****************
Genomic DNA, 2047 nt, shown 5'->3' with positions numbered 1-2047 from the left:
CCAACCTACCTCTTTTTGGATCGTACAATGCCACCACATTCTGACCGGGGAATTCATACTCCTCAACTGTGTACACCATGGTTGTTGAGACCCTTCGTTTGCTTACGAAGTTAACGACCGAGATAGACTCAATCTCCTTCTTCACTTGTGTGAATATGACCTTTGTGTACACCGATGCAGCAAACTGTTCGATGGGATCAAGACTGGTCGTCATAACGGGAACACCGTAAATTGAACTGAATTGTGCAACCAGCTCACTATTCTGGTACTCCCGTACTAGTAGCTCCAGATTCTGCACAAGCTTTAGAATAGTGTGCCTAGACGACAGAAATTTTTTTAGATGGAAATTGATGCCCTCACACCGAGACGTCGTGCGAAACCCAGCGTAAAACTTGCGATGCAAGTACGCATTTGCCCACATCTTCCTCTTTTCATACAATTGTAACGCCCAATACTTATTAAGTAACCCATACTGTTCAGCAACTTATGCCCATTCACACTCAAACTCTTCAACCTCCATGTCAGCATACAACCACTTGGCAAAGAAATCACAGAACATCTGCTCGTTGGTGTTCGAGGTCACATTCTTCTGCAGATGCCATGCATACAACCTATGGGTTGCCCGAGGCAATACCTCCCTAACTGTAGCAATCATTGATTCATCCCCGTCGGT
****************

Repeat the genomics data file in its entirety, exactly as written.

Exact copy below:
Genomic DNA, 2047 nt, shown 5'->3' with positions numbered 1-2047 from the left:
CCAACCTACCTCTTTTTGGATCGTACAATGCCACCACATTCTGACCGGGGAATTCATACTCCTCAACTGTGTACACCATGGTTGTTGAGACCCTTCGTTTGCTTACGAAGTTAACGACCGAGATAGACTCAATCTCCTTCTTCACTTGTGTGAATATGACCTTTGTGTACACCGATGCAGCAAACTGTTCGATGGGATCAAGACTGGTCGTCATAACGGGAACACCGTAAATTGAACTGAATTGTGCAACCAGCTCACTATTCTGGTACTCCCGTACTAGTAGCTCCAGATTCTGCACAAGCTTTAGAATAGTGTGCCTAGACGACAGAAATTTTTTTAGATGGAAATTGATGCCCTCACACCGAGACGTCGTGCGAAACCCAGCGTAAAACTTGCGATGCAAGTACGCATTTGCCCACATCTTCCTCTTTTCATACAATTGTAACGCCCAATACTTATTAAGTAACCCATACTGTTCAGCAACTTATGCCCATTCACACTCAAACTCTTCAACCTCCATGTCAGCATACAACCACTTGGCAAAGAAATCACAGAACATCTGCTCGTTGGTGTTCGAGGTCACATTCTTCTGCAGATGCCATGCATACAACCTATGGGTTGCCCGAGGCAATACCTCCCTAACTGTAGCAATCATTGATTCATCCCCGTCGGT